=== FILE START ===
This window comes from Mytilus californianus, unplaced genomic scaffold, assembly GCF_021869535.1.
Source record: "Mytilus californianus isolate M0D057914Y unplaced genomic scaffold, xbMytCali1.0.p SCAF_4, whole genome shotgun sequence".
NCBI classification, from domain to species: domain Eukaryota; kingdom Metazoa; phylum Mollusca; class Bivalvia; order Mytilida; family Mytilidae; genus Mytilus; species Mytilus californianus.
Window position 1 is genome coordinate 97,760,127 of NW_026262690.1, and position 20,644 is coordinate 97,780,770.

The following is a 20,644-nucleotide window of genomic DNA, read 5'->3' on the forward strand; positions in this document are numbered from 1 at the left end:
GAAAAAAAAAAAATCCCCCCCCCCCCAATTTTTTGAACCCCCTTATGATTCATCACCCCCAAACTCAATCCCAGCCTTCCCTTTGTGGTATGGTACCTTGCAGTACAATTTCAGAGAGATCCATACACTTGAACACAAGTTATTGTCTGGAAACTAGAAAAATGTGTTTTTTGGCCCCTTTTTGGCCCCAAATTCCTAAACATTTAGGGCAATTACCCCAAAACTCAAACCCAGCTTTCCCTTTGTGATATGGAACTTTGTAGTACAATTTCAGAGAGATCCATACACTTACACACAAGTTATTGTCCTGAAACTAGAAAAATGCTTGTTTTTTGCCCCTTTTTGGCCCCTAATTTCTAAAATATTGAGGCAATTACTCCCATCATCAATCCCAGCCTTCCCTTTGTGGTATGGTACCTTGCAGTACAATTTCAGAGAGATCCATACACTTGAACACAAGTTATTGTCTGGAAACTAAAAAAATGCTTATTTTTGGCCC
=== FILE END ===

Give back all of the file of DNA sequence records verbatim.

This window comes from Mytilus californianus, unplaced genomic scaffold, assembly GCF_021869535.1.
Source record: "Mytilus californianus isolate M0D057914Y unplaced genomic scaffold, xbMytCali1.0.p SCAF_4, whole genome shotgun sequence".
NCBI classification, from domain to species: domain Eukaryota; kingdom Metazoa; phylum Mollusca; class Bivalvia; order Mytilida; family Mytilidae; genus Mytilus; species Mytilus californianus.
Window position 1 is genome coordinate 97,760,127 of NW_026262690.1, and position 20,644 is coordinate 97,780,770.

The following is a 20,644-nucleotide window of genomic DNA, read 5'->3' on the forward strand; positions in this document are numbered from 1 at the left end:
GAAAAAAAAAAAATCCCCCCCCCCCCAATTTTTTGAACCCCCTTATGATTCATCACCCCCAAACTCAATCCCAGCCTTCCCTTTGTGGTATGGTACCTTGCAGTACAATTTCAGAGAGATCCATACACTTGAACACAAGTTATTGTCTGGAAACTAGAAAAATGTGTTTTTTGGCCCCTTTTTGGCCCCAAATTCCTAAACATTTAGGGCAATTACCCCAAAACTCAAACCCAGCTTTCCCTTTGTGATATGGAACTTTGTAGTACAATTTCAGAGAGATCCATACACTTACACACAAGTTATTGTCCTGAAACTAGAAAAATGCTTGTTTTTTGCCCCTTTTTGGCCCCTAATTTCTAAAATATTGAGGCAATTACTCCCATCATCAATCCCAGCCTTCCCTTTGTGGTATGGTACCTTGCAGTACAATTTCAGAGAGATCCATACACTTGAACACAAGTTATTGTCTGGAAACTAAAAAAATGCTTATTTTTGGCCC